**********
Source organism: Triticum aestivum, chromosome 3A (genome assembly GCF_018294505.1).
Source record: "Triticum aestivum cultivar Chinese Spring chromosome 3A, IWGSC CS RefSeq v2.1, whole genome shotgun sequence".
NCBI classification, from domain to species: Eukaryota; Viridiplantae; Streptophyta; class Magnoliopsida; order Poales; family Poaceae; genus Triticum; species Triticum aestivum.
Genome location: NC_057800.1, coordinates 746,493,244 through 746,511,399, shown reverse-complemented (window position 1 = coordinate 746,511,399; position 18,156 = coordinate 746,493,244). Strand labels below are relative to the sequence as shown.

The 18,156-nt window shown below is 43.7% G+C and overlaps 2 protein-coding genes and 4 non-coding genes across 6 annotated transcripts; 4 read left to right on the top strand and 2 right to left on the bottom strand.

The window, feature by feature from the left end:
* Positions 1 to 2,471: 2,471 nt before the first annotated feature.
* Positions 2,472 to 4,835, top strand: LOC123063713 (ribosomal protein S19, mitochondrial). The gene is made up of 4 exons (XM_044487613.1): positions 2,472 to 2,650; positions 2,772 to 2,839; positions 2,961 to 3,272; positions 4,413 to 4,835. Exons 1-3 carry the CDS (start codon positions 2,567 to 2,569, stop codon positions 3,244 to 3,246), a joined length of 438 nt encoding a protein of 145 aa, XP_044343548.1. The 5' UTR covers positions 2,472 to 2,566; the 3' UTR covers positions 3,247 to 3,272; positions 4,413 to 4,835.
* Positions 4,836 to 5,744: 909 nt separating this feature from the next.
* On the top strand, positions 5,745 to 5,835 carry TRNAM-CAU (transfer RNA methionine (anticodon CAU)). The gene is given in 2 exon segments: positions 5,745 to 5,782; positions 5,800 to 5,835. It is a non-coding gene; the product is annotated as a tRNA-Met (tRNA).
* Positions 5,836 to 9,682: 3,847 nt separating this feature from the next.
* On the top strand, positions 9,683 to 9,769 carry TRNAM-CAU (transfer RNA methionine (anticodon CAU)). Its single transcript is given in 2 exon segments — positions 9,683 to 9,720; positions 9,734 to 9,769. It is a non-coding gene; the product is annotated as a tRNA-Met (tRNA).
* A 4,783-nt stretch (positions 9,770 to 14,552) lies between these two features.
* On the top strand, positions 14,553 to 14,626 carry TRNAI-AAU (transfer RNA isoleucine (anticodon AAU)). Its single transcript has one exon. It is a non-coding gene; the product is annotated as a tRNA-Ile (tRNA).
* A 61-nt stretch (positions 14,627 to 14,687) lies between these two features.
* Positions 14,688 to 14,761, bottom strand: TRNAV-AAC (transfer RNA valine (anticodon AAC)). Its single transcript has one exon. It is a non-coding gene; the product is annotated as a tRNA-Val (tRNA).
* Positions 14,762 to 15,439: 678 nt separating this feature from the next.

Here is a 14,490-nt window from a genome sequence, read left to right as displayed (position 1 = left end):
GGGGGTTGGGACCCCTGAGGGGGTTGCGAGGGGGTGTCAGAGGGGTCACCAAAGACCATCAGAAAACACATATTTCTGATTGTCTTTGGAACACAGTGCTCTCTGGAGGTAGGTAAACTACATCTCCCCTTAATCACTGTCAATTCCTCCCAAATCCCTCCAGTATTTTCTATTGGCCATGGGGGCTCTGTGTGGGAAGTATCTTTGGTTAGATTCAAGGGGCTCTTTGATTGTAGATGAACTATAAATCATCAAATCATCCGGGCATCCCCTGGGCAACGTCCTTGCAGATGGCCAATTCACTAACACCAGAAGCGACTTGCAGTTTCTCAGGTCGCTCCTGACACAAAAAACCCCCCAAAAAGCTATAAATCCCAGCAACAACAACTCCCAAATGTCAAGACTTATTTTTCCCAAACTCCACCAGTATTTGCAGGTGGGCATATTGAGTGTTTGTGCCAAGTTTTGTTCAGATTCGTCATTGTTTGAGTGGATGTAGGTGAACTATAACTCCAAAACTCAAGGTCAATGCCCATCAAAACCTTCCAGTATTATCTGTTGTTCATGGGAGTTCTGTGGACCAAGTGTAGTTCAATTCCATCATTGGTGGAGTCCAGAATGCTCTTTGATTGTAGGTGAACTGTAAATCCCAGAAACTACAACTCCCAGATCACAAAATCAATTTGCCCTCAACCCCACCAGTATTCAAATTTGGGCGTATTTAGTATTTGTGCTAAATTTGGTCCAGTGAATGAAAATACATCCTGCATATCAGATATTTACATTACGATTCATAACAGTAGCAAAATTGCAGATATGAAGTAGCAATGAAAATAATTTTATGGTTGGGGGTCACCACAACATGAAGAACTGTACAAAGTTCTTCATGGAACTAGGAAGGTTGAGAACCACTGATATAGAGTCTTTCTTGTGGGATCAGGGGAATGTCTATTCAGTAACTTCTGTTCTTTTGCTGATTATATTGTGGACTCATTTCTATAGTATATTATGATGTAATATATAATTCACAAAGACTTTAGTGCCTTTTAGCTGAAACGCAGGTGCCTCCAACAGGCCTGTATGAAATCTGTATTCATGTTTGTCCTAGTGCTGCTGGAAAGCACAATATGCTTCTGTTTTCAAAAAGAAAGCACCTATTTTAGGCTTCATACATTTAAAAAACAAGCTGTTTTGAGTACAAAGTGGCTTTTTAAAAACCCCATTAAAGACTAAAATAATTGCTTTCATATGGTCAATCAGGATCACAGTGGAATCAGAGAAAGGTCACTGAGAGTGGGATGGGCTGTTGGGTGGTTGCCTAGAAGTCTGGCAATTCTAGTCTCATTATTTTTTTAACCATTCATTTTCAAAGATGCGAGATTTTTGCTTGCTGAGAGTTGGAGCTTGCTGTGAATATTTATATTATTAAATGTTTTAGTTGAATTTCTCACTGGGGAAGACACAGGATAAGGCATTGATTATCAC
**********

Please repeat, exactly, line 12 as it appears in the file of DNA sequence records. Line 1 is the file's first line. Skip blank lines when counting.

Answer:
* On the top strand, positions 9,683 to 9,769 carry TRNAM-CAU (transfer RNA methionine (anticodon CAU)). Its single transcript is given in 2 exon segments — positions 9,683 to 9,720; positions 9,734 to 9,769. It is a non-coding gene; the product is annotated as a tRNA-Met (tRNA).